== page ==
19 And when they say to you, “Seek those who are mediums and wizards, who whisper and mutter,” should not a people seek their God? Should they seek the dead on behalf of the living? 20 To the law and to the testimony! If they do not speak according to this word, it is because there is no light in them. (Isa. 8:19-20)

Or as the Apostle Paul stated:

that you may learn in us not to think beyond what is written, that none of you may be puffed up on behalf of one against the other (1 Cor. 4:6).

The Greek is clearer than the English. “Not to think beyond what is written” is a set quote that was very familiar to Paul and his churches, and usually the clue to this understanding is not translated into English. There is a definite article that functions like the beginning of a quote: “Not to think beyond what is written.” Then the expression “what is written” or sometimes rendered “it is written” is also a set clause that always invokes scripture the Old Testament when given in the New Testament. Finally, notice the last part of Paul’s sentence: “that none of you may be puffed up on behalf of one against the other.” Is it not the case that Christians who allegedly receive a “word of knowledge” are often puffed up with pride against those who do not receive such?

Of course, the answer to biblical quotes is usually one’s experience. People will say something like: “I know that I heard from God because it happened to me, and it turned out to be true. So what if it came true that time; can we rely on our private bibles all the time? If not, we are wrong. Indeed, this is the proper way to engage in silence and hear from God:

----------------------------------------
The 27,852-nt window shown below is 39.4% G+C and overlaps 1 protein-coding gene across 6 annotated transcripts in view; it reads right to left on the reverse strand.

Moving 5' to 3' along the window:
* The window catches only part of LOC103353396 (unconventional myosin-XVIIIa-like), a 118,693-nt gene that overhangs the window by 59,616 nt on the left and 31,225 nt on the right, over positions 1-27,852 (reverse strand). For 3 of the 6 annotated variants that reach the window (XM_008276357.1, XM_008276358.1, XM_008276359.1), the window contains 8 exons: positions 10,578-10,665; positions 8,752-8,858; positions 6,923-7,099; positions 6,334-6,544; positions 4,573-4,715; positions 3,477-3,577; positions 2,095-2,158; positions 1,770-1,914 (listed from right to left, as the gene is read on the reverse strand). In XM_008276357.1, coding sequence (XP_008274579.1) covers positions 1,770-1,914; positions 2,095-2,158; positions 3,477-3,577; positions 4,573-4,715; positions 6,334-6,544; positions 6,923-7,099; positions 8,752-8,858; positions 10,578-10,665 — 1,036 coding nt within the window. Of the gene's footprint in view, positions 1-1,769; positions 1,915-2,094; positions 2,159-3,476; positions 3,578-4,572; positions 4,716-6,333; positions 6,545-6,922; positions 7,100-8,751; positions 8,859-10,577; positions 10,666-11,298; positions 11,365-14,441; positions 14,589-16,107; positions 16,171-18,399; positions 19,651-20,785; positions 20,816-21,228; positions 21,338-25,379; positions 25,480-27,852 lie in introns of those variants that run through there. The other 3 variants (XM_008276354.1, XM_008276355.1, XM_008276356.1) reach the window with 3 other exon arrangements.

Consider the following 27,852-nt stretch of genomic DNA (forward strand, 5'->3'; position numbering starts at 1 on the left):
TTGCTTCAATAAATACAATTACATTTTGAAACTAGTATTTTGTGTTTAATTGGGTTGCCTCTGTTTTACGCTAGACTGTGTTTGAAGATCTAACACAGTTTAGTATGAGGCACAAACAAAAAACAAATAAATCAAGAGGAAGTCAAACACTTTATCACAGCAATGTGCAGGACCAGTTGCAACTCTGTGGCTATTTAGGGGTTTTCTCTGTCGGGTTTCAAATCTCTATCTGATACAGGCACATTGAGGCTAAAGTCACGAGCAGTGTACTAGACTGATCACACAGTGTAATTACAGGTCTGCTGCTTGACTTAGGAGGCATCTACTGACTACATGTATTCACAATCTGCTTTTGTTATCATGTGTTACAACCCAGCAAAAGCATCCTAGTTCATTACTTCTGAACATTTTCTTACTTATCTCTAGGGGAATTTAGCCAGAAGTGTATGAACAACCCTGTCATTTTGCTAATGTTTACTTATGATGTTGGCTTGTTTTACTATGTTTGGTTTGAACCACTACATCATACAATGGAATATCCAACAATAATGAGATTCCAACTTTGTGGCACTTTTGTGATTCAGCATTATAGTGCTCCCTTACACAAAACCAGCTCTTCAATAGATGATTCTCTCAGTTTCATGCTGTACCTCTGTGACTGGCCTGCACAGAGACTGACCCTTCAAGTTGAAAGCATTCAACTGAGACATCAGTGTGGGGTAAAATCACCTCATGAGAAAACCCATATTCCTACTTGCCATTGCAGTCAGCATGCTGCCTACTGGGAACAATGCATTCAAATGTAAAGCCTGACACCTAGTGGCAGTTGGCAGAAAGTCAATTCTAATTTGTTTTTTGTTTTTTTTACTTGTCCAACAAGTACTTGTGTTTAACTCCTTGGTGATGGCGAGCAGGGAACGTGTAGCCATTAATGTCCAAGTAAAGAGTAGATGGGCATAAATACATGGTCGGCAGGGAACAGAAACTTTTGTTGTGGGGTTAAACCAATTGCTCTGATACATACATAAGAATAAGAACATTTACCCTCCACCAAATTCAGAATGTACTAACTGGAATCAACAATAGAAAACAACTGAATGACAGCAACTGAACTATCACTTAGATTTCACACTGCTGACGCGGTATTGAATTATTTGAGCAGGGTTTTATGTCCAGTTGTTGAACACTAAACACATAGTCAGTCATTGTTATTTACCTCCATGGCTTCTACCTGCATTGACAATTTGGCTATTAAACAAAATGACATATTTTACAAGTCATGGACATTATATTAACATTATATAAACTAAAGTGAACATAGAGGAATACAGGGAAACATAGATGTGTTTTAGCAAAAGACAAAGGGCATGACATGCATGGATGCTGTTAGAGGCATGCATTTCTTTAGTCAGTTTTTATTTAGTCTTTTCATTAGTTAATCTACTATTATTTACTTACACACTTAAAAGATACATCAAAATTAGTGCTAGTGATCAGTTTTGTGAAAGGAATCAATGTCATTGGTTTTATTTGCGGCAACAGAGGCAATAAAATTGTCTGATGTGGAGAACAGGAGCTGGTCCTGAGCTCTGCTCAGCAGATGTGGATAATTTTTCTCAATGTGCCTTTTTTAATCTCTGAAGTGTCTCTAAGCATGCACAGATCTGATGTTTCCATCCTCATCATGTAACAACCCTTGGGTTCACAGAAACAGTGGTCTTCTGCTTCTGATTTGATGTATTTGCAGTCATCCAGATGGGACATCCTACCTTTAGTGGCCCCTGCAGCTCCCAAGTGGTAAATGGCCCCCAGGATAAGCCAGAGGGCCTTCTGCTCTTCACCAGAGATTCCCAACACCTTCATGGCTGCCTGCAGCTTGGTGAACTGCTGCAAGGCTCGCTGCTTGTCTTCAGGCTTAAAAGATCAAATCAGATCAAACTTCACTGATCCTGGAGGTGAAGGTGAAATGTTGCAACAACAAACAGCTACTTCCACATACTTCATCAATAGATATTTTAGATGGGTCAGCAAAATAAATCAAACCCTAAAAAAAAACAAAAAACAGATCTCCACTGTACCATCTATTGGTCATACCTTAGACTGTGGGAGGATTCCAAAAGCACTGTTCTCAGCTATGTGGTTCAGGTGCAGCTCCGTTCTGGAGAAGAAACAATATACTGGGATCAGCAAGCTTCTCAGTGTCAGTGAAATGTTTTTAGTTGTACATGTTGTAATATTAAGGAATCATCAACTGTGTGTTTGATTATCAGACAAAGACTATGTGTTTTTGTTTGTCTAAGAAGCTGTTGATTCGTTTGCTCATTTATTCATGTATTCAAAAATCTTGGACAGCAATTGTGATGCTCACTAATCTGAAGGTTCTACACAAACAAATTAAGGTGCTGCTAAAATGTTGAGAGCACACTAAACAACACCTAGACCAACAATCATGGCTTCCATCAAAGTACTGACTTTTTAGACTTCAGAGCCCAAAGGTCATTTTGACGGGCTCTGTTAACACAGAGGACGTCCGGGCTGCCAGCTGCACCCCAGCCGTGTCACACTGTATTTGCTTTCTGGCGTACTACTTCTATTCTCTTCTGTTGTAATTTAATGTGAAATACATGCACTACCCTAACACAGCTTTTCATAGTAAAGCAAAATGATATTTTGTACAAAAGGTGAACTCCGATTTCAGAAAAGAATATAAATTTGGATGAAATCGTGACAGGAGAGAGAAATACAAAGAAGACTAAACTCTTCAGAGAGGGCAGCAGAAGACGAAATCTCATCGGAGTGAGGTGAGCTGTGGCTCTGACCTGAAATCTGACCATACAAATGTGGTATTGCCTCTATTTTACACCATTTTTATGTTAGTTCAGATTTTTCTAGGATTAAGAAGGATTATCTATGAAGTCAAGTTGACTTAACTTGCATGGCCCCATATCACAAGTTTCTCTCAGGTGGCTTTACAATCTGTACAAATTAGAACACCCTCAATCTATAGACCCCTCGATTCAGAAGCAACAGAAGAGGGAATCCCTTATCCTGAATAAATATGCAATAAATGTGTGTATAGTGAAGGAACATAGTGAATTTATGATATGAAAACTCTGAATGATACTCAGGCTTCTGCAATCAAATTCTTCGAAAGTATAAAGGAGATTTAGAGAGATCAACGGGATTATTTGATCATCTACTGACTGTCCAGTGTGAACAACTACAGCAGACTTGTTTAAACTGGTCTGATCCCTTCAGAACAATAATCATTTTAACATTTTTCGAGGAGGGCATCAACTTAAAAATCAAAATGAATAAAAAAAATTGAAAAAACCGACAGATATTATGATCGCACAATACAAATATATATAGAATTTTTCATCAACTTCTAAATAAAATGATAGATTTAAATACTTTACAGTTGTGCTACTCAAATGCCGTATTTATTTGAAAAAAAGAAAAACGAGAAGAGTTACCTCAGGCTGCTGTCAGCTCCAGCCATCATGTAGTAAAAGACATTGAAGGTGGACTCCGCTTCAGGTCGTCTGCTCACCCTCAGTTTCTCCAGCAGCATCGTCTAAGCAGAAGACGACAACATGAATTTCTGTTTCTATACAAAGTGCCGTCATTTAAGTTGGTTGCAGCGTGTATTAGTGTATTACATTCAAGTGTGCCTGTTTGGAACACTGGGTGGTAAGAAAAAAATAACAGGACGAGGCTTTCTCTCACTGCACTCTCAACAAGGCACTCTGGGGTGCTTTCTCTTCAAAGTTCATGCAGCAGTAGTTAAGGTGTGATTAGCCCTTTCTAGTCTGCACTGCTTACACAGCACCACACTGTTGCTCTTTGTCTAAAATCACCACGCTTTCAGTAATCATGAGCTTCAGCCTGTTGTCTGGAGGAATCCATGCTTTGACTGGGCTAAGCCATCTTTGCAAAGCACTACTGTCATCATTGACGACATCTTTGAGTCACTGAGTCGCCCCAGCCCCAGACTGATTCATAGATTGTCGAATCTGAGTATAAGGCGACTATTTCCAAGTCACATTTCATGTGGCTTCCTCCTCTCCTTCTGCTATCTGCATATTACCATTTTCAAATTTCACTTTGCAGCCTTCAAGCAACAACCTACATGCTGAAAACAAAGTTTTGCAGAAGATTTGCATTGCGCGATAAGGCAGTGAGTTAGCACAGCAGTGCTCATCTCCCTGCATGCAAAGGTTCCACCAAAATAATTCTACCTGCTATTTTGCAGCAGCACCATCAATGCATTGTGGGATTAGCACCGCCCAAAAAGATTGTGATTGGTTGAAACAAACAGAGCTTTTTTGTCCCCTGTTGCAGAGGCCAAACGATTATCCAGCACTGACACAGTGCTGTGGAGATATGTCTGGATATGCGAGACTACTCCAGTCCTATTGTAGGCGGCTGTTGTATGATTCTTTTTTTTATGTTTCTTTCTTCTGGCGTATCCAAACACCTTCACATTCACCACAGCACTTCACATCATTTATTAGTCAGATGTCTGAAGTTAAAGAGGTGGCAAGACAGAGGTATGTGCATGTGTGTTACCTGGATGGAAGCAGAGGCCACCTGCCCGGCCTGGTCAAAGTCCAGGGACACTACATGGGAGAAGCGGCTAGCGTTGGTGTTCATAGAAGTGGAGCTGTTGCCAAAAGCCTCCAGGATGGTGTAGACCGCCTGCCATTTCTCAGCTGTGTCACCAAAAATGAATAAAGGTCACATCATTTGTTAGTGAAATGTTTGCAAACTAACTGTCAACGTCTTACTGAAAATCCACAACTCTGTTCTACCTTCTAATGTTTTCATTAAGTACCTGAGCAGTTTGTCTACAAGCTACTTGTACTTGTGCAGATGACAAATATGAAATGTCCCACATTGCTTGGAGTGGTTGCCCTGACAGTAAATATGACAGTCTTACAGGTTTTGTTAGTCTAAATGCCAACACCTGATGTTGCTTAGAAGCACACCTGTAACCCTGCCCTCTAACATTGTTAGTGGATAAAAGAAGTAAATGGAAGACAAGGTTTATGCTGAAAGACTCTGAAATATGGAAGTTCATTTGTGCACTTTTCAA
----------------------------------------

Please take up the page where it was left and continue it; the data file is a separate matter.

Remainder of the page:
1 Blessed is the man

Who walks not in the counsel of the ungodly,

Nor stands in the path of sinners,

Nor sits in the seat of the scornful;

2 But his delight is in the law of the LORD,

And in His law he meditates day and night.

3 He shall be like a tree Planted by the rivers of water,

That brings forth its fruit in its season,

Whose leaf also shall not wither;

And whatever he does shall prosper.

4 The ungodly are not so,

But are like the chaff which the wind drives away.

5 Therefore the ungodly shall not stand in the judgment,

Nor sinners in the congregation of the righteous.

6 For the LORD knows the way of the righteous,

But the way of the ungodly shall perish. (Psalm 1)

So how do we know that the Triune God is speaking to us? Because we have understood His written Word in its proper context; that is how.

It is paganism that wants to manipulate God through one’s words, thoughts, or anything else. Why is not the written word enough? Why can’t we be alone with Him and His Word, both written and Incarnate, to hear and obey what He has already said?